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I’ve been arguing that investors should overweight stocks over bonds, in large part because I don’t forecast a near-term recession.  To say the least, things have not exactly played out like I expected over the past two months.  Recession talk is all the rage, and of course the stock market has sucked.  Time to revisit the analysis.  Could I be wrong?  I know that sounds crazy, but the possibility must be considered.  I’ll review my recession forecasting tool and compare it to the shape of the yield curve, another popular forecasting tool. 

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I have to add a corollary to my “investor PTSD” theory.  Yes, a financial disaster creates in investors an irrational fear of revisiting the scene of that disaster.  But I now add the corollary that investors quickly dust themselves off and confidently hop on to the next bubble.  Up next is the government debt bubble. 
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I, Mr. Buzzkill, find myself in the unusual position of being in an optimist amidst an increasingly pessimistic view of the economy.  Looks like I'll be dedicating a lot of posts in the coming months to defending my optimistic outlook.  A recent article from CNBC warned of a looming corporate "debt bomb".  This post pressents facts that contradict that view.  I continue to suggest overweighting stocks, particularly as more of them hit attractive valuations.
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I continue to recommend overweighting stocks over bonds because the US banking system remains relatively conservative.  Recession therefore seems quite unlikely for the foreseeable future.  But China is in a debt bubble.  This article provides evidence, and addresses the consequences.
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Avoiding investor PTSD is hard to do.  I failed miserably with Wayfair, as this post explains.  But I’m hanging in there for the long-run with housing stocks.

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“Yes, the stock seems cheap, Gordon.  But what’s the catalyst?”  My best guess is that a relentless stream of earnings that over time will convince more and more investors that the housing market is far healthier than they fear and the mortgage insurers, rather than in imminent danger of earnings hits, will grow their earnings consistently over the next five years.  In my last blog post I noted MGIC’s strong Q3 earnings, and said that Radian and National Mortgage Insurance’s earnings this week would do the same.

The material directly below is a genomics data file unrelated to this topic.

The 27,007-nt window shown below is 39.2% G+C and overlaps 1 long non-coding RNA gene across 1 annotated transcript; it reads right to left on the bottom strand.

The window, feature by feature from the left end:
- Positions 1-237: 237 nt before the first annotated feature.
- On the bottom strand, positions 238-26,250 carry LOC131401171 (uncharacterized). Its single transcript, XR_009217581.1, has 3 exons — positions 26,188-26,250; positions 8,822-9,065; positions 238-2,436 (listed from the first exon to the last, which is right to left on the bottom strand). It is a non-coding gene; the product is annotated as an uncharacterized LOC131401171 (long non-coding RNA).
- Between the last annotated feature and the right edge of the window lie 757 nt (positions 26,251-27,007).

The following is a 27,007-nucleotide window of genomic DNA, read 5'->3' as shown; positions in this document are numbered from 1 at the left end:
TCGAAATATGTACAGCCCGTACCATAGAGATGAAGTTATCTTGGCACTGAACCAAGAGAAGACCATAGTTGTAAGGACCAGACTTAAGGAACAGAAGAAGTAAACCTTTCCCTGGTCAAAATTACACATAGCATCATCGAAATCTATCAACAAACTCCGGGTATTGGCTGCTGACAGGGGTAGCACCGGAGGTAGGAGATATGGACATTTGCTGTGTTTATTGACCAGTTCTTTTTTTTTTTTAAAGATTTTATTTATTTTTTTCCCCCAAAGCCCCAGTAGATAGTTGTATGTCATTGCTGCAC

I was right.  This morning, Radian reported operating earnings per share of $2.68 annualized, compared to a Wall Street forecast of $2.52.  And last night, National Mortgage delivered $1.84 annualized versus a $1.64 forecast.  MGIC should reasonably trade at $20 a share, up 60% from its current price.  And Radian should be at $32, or up 70%.

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Since October 17, when MGIC, one of my favorite housing-related stocks, reported strong earnings, its stock price fell by 10%.  So did its peer Radian.  This puts MGIC’s earnings yield (2018 expected earnings per share divided by stock price) at 13%, and Radian’s at 14%.  Could MGIC’s stock really be lower in two years than its current $11.65 price?  $20 a lot more realistic by then.  Little chance of a decline (the risk) and a reasonable chance of up 70% (the reward).  For Radian, I believe the upside is more like 100%. 

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Investors remain afraid that home sales, mortgage credit and airline excess capacity will return to crisis conditions.  Reality is quite different, as evidenced by solid earnings reports this month from homebuilders Lennar and Pulte, mortgage insurer MGIC and airlines United and Delta.  The difference between current investor emotion and reality should create a very large investment opportunity.  When will fat tail fears abate?  Who knows.  The inflation story says it takes a long time.  But I for one expect the wait to be worth it.  To keep it simple, my Skinny Tail Mini Investment Fund consists of Pulte Homes, MGIC and American Airlines.
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Last week the 10-year Treasury bond yield hit 3.2%, its highest yield since 2011.  And last week the stock market got beat up pretty good.  So is it time to shift some investment assets from stocks to bonds?  I believe the answer is “No”, for two reasons.  First, bond yields still stink relative to inflation.  Second, I expect the US economic expansion to continue for the foreseeable future.  If so, stocks are highly likely to outperform bonds.

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Pulte Homes’ stock closed last night at $23.86.  Stock analysts polled by Yahoo Finance expect Pulte to earn $3.84 a share next year, so the stock is selling at a 16% earnings yield.  That huge yield clearly indicates that investors expect home construction to fall off the cliff in the not-too-distant future.  That is an understandable view considering that the US is in its 10th year of an economic expansion, and new home sales in its 8th year.  But I argue here that this housing cycle is quite different, and both the economy and homebuilding in particular have at least several good years ahead that will make it worth buying Pulte at its current price.

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